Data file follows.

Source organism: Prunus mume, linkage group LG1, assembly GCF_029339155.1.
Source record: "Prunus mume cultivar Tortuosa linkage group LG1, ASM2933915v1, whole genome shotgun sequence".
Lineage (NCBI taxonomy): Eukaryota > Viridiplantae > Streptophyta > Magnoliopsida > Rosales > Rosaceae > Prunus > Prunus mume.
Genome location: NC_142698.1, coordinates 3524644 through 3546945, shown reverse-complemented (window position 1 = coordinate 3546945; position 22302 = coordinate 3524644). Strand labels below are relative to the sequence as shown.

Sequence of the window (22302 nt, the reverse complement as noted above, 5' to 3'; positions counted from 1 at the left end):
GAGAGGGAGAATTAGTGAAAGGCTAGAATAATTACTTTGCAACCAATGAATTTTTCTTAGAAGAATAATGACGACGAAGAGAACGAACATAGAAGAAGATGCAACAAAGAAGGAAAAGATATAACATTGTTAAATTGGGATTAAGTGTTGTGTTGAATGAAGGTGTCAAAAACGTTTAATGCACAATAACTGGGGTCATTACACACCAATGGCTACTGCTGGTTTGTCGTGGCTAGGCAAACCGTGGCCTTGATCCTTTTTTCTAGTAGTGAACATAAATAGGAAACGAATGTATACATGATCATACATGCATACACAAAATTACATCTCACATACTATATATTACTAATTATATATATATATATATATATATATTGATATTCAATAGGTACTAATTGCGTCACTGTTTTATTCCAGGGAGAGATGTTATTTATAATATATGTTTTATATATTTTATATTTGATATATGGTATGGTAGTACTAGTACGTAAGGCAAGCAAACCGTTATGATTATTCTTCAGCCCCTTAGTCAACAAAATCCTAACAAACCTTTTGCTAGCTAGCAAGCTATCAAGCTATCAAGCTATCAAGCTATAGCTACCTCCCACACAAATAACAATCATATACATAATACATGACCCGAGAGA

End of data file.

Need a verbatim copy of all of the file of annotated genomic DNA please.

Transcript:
Source organism: Prunus mume, linkage group LG1, assembly GCF_029339155.1.
Source record: "Prunus mume cultivar Tortuosa linkage group LG1, ASM2933915v1, whole genome shotgun sequence".
Lineage (NCBI taxonomy): Eukaryota > Viridiplantae > Streptophyta > Magnoliopsida > Rosales > Rosaceae > Prunus > Prunus mume.
Genome location: NC_142698.1, coordinates 3524644 through 3546945, shown reverse-complemented (window position 1 = coordinate 3546945; position 22302 = coordinate 3524644). Strand labels below are relative to the sequence as shown.

Sequence of the window (22302 nt, the reverse complement as noted above, 5' to 3'; positions counted from 1 at the left end):
GAGAGGGAGAATTAGTGAAAGGCTAGAATAATTACTTTGCAACCAATGAATTTTTCTTAGAAGAATAATGACGACGAAGAGAACGAACATAGAAGAAGATGCAACAAAGAAGGAAAAGATATAACATTGTTAAATTGGGATTAAGTGTTGTGTTGAATGAAGGTGTCAAAAACGTTTAATGCACAATAACTGGGGTCATTACACACCAATGGCTACTGCTGGTTTGTCGTGGCTAGGCAAACCGTGGCCTTGATCCTTTTTTCTAGTAGTGAACATAAATAGGAAACGAATGTATACATGATCATACATGCATACACAAAATTACATCTCACATACTATATATTACTAATTATATATATATATATATATATATATTGATATTCAATAGGTACTAATTGCGTCACTGTTTTATTCCAGGGAGAGATGTTATTTATAATATATGTTTTATATATTTTATATTTGATATATGGTATGGTAGTACTAGTACGTAAGGCAAGCAAACCGTTATGATTATTCTTCAGCCCCTTAGTCAACAAAATCCTAACAAACCTTTTGCTAGCTAGCAAGCTATCAAGCTATCAAGCTATCAAGCTATAGCTACCTCCCACACAAATAACAATCATATACATAATACATGACCCGAGAGA